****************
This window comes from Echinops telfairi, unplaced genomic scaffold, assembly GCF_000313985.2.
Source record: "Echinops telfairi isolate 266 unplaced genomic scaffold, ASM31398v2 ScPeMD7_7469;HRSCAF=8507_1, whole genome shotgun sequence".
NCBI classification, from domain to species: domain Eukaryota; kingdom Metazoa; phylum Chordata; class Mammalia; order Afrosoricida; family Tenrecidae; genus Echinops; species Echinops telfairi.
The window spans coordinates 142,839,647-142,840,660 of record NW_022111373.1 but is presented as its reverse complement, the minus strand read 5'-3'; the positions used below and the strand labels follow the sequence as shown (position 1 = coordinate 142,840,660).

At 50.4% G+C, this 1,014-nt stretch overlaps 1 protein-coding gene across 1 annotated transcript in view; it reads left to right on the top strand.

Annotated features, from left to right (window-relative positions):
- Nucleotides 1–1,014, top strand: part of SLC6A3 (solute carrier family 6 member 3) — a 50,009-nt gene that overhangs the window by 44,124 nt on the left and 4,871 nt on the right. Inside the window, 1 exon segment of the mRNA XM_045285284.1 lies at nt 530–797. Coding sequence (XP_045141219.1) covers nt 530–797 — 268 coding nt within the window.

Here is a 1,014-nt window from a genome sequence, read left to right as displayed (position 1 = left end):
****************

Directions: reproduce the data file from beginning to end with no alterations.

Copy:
This window comes from Echinops telfairi, unplaced genomic scaffold, assembly GCF_000313985.2.
Source record: "Echinops telfairi isolate 266 unplaced genomic scaffold, ASM31398v2 ScPeMD7_7469;HRSCAF=8507_1, whole genome shotgun sequence".
NCBI classification, from domain to species: domain Eukaryota; kingdom Metazoa; phylum Chordata; class Mammalia; order Afrosoricida; family Tenrecidae; genus Echinops; species Echinops telfairi.
The window spans coordinates 142,839,647-142,840,660 of record NW_022111373.1 but is presented as its reverse complement, the minus strand read 5'-3'; the positions used below and the strand labels follow the sequence as shown (position 1 = coordinate 142,840,660).

At 50.4% G+C, this 1,014-nt stretch overlaps 1 protein-coding gene across 1 annotated transcript in view; it reads left to right on the top strand.

Annotated features, from left to right (window-relative positions):
- Nucleotides 1–1,014, top strand: part of SLC6A3 (solute carrier family 6 member 3) — a 50,009-nt gene that overhangs the window by 44,124 nt on the left and 4,871 nt on the right. Inside the window, 1 exon segment of the mRNA XM_045285284.1 lies at nt 530–797. Coding sequence (XP_045141219.1) covers nt 530–797 — 268 coding nt within the window.

Here is a 1,014-nt window from a genome sequence, read left to right as displayed (position 1 = left end):